November 8, 2019

Christ the Cornerstone

Pastoral letter reminds us sin of racism must be eliminated

Archbishop Charles C. Thompson

“Racism arises when—either consciously or unconsciously—a person holds that his or her own race or ethnicity is superior, and therefore judges persons of other races or ethnicities as inferior and unworthy of equal regard. When this conviction or attitude leads individuals or groups to exclude, ridicule, mistreat, or unjustly discriminate against persons on the basis of their race or ethnicity, it is sinful. Racist acts are sinful because they violate justice. They reveal a failure to acknowledge the human dignity of the persons offended, to recognize them as the neighbors Christ calls us to love” (Mt 22:39; United States Conference of Catholic Bishops, “Open Wide Our Hearts: The Enduring Call to Love,” a pastoral letter against racism).

A year ago, we bishops of the United States issued a pastoral letter against racism titled, “Open Wide Our Hearts: The Enduring Call to Love.” Although our conference has spoken out against racism in the past, we believed that the increasing incidents of violence and injustice in our nation warranted a renewed commitment on our part to call attention to the evils of racist thought, speech and actions.

According to our pastoral letter, “Racism occurs because a person ignores the fundamental truth that, because all humans share a common origin, they are all brothers and sisters, all equally made in the image of God. When this truth is ignored, the consequence is prejudice and fear of the other, and—all too often—hatred.”

This fundamental truth—that all are made in God’s image and, therefore, all are equal in the sight of God—grounds all Catholic social teaching. Racist attitudes and actions violate human dignity and are deeply offensive to God and to all our sisters and brothers in the human family.

“Racism comes in many forms,” our pastoral letter observes:

“It can be seen in deliberate, sinful acts. In recent times, we have seen bold expressions of racism by groups as well as individuals. The re-appearance of symbols of hatred, such as nooses and swastikas in public spaces, is a tragic indicator of rising racial and ethnic animus.

“All too often, Hispanics and African-Americans, for example, face discrimination in hiring, housing, educational opportunities, and incarceration. Racial profiling frequently targets Hispanics for selective immigration enforcement practices, and African-Americans, for suspected criminal activity.

“There is also the growing fear and harassment of persons from majority Muslim countries. Extreme nationalist ideologies are feeding the American public discourse with xenophobic rhetoric that instigates fear against foreigners, immigrants, and refugees. Finally, too often racism comes in the form of the sin of omission, when individuals, communities, and even churches remain silent and fail to act against racial injustice when it is encountered.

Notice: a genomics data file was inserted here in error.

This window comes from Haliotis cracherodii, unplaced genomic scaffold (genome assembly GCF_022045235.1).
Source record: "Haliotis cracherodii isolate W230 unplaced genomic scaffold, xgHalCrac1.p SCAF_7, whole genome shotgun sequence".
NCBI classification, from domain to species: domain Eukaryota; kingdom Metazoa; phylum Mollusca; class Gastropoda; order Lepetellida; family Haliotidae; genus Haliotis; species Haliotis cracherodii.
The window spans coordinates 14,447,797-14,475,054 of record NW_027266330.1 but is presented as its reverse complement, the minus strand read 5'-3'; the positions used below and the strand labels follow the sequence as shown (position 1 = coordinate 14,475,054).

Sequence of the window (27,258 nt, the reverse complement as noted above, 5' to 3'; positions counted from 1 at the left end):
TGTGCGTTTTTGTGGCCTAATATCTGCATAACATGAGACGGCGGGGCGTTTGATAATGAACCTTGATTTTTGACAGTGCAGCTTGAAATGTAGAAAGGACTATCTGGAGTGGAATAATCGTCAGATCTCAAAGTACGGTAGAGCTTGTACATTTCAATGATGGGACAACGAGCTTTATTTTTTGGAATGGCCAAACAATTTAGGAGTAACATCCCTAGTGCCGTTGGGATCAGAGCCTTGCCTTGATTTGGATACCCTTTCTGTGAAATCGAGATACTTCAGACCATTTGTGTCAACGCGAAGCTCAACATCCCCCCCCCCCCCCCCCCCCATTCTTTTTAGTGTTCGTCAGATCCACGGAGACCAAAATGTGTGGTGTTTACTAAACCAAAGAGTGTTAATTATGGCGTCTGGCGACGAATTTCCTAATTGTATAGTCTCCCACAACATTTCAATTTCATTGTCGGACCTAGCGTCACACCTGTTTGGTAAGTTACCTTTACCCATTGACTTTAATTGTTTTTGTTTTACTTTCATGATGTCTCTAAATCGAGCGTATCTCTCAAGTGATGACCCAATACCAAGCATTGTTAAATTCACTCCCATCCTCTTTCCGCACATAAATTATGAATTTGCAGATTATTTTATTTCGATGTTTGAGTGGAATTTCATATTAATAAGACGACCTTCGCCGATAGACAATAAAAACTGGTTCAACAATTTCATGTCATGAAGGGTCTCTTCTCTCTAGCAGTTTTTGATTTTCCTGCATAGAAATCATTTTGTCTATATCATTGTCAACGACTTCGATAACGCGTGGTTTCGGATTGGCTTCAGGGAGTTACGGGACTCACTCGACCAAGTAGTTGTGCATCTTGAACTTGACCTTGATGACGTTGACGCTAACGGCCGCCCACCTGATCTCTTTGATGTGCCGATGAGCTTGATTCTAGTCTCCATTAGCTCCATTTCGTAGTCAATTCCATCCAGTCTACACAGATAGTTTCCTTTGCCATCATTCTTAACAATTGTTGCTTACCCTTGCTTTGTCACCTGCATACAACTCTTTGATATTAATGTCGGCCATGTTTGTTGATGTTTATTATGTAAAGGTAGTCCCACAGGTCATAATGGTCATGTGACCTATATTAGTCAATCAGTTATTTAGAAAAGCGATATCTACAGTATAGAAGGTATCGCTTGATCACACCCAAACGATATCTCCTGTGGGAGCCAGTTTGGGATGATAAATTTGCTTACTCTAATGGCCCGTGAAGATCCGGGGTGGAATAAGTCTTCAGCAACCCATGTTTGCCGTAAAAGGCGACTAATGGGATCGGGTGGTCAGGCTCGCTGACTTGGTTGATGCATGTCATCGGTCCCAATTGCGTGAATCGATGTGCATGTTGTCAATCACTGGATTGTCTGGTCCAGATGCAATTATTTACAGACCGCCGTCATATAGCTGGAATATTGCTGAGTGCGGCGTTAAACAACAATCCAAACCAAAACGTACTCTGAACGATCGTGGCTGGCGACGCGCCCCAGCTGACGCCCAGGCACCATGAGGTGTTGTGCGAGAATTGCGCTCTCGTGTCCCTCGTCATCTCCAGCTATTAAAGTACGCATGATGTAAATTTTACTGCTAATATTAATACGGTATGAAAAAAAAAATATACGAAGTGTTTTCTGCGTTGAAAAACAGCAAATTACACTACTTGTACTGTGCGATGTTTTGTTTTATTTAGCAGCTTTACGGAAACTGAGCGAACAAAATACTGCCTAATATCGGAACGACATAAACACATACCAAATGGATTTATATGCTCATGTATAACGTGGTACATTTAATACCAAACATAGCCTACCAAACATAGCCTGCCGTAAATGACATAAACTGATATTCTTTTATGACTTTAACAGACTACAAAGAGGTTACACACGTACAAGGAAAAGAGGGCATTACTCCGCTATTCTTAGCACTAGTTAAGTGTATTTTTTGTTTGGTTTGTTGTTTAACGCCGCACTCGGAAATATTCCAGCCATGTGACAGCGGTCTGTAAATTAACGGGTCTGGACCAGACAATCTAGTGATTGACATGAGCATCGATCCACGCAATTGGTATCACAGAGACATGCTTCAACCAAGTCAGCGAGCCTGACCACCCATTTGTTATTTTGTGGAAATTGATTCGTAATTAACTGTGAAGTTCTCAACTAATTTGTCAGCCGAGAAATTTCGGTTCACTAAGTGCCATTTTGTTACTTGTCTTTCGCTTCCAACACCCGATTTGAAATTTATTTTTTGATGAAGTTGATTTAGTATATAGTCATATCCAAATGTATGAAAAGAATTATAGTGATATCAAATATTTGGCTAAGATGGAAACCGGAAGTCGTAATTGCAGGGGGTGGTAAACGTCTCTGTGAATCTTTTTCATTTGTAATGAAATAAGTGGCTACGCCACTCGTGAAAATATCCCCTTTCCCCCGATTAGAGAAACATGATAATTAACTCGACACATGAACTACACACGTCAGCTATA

“Historically, many groups, such as the Irish, Italians, Mexicans, Puerto Ricans, Poles, Jews, Chinese, and Japanese have been subjected to racial and ethnic prejudice in our country. Many groups are still experiencing prejudice, including rising anti-Semitism, the discrimination many Hispanics face today, and anti-Muslim sentiment. Especially significant are the experiences of Native and African-American communities which suffered from terrible, systematic abuses in the past and whose effects continue to cause widespread suffering today.”

What can we do to overcome the evil of racism and to ensure that the positive steps we take are not eroded over time by a return to racist attitudes and actions? As we write in “Open Wide Our Hearts: The Enduring Call to Love”:

“Love compels each of us to resist racism courageously. It requires us to reach out generously to the victims of this evil, to assist the conversion needed in those who still harbor racism, and to begin to change policies and structures that allow racism to persist. Overcoming racism is a demand of justice, but because Christian love transcends justice, the end of racism will mean that our community will bear fruit beyond simply the fair treatment of all.”

When each man, woman and child is treated with the dignity and respect they deserve, a whole host of cultural, economic and political problems will be solved. No longer will individuals or groups feel the need to inflate their egos by condescending or abusive attitudes and behaviors. The results will include stronger families, communities that are at peace with their neighbors, and a nation that is healthy and prosperous.

Racism—whether subtle or blatant—is a poison that we cannot tolerate. Our Lord challenges us to refrain from judging one another, to love everyone and to treat one another as we would want to be treated.

Let’s pray that the grace of Christ will give us the courage to acknowledge the sin of racism that is inside us and all around us. Let’s work hard to eliminate racism wherever it exists today and to prevent it from returning in the days ahead. †

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